UConn is returning to the Big East in 2020, and while it’s a boon for most sports, let’s not mince words: the Huskies’ new conference doesn't measure up to their old one in terms of quality baseball.
In 2019 — the last full season of college baseball played — the AAC as a whole put in a strong performance, ranking fifth in average RPI. Meanwhile, the Big East sat way down at 17th, sandwiched between the Ohio Valley Conference and the Southern Conference.
At least in the short term, this shouldn’t have a huge effect on the baseball program. UConn was in the Big East for their first NCAA Super Regional appearance in 2011, although the conference isn’t quite the same as it was then. UConn’s robust out of conference scheduling should help them rise high enough in RPI to make the NCAA tournament.
With that being said, let’s take a look at the teams that currently make up the baseball arm of the Big East conference.
2019 record: 13-38 (4-13 Big East, 281 in RPI)
Finish: 7th in regular season, missed Big East tournament
MLB Alumni: Mickey Vernon, first baseman for the Washington Senators for nearly 20 years, whose .337 average in 1939 denied Al Rosen the triple crown by one one-thousandth of a point.
Uniform Review: 8/10, love that baby blue/navy blue combination, and the logo looks really good on a hat
Villanova baseball, needless to say, is not the perennial powerhouse you know from the basketball world. The WIldcats haven’t won 30 games in a season in over a decade, haven’t been to the College World Series since 1995, have only won the Big East twice during a fortuitous stretch around 1990 and haven’t finished over .500 since 2013.
Head coach Kevin Mulvey graduated that year, returning to school after seven seasons in the professional ranks. The same year, Mulvey started as an assistant coach on the squad. It hasn't been an easy road for Mulvey, taking over a very long and difficult rebuild. The program bottomed out in 2018 when they went 9-39, one of just seven Division I teams to record single digit wins that year.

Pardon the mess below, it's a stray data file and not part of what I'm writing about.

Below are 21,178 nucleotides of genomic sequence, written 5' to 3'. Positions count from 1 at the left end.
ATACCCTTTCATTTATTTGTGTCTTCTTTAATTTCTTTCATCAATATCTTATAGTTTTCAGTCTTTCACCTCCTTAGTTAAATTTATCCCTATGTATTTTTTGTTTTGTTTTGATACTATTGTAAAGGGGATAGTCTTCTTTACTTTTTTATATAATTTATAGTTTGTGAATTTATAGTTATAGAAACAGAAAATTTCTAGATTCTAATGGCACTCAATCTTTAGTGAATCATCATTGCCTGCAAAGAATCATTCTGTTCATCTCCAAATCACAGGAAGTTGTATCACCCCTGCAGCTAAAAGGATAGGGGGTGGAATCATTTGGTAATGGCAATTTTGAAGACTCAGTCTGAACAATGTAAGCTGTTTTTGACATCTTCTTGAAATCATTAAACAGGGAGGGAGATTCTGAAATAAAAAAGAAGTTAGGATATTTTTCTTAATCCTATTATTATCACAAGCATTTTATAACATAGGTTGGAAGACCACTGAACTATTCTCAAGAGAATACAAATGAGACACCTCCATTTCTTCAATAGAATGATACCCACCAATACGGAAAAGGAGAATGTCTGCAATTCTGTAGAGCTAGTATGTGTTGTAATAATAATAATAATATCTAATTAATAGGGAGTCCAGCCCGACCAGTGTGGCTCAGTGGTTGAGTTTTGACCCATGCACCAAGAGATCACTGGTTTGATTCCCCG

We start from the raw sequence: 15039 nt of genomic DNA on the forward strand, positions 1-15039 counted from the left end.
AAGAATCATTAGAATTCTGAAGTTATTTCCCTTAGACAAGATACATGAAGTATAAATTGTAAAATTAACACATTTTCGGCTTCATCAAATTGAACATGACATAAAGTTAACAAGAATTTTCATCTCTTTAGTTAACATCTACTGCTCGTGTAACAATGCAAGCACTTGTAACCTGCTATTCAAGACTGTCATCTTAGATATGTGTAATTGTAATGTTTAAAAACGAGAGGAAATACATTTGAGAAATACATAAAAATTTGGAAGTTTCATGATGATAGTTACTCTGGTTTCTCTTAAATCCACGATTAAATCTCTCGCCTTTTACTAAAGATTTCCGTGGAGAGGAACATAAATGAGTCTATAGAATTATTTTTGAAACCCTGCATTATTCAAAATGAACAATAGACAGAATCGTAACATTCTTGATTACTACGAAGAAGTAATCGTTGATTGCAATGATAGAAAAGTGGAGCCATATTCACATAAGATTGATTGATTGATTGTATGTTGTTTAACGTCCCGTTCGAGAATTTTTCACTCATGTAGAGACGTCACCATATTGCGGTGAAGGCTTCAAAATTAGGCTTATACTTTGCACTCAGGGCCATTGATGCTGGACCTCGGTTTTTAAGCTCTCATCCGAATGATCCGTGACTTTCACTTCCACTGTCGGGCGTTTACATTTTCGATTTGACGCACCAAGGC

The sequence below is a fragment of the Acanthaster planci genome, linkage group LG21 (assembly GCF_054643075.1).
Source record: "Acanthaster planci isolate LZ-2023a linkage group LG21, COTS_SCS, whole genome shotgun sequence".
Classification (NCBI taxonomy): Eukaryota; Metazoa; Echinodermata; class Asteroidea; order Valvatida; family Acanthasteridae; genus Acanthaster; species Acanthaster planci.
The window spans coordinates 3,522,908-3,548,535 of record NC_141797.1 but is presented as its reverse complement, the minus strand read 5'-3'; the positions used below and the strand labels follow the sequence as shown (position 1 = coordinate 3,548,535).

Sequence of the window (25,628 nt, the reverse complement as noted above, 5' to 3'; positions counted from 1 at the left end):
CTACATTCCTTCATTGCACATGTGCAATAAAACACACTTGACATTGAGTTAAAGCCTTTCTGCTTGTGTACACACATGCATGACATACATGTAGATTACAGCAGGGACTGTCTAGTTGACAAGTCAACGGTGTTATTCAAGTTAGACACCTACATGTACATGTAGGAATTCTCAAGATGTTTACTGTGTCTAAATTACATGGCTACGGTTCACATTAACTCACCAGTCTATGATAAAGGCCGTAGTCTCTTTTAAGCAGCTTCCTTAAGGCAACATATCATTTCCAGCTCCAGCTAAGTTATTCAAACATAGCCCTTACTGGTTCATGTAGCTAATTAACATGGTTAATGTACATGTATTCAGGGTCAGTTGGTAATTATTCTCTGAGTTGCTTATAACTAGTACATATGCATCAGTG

'Nova got off to a decent-enough start before the coronavirus shutdown against a very mediocre schedule, so they still have a lot to prove going forward if they want to drag themselves out of the Big East basement.
2019 Record: 24-26 (5-2-2 Big East, 242 RPI)
2019 Finish: 6th, missed Big East tournament
MLB Alumni: Pitcher Pat Neshek, who once got angry at Zach Greinke for refusing to sign a baseball card for his collection.
Uniform Review: 8/10, love that script and helmet logo, they have sweet stirrups too but I couldn’t find a good picture of them.
Over the past two decades, Butler has been the high plains drifter of baseball programs, true to their location in the flat empty spaces of Indiana. The program entered the new millennium in the Midwest City Conference, which changed its name to the Horizon league a year later. In 2012, the school decided to bolt to the Atlantic 10 for baseball, then just a year later joined the new Big East.
The past five seasons under head coach Dave Schrage have been similarly volatile. Schrage inherited a program that hadn't recorded a winning record since they left the Horizon League, and was able to slowly lead the Bulldogs up through the mediocrity of Big East baseball. Just 4 conference wins in 2016 grew to 5 in 2017, then 9 in 2018, as Butler recorded their first winning season in six years.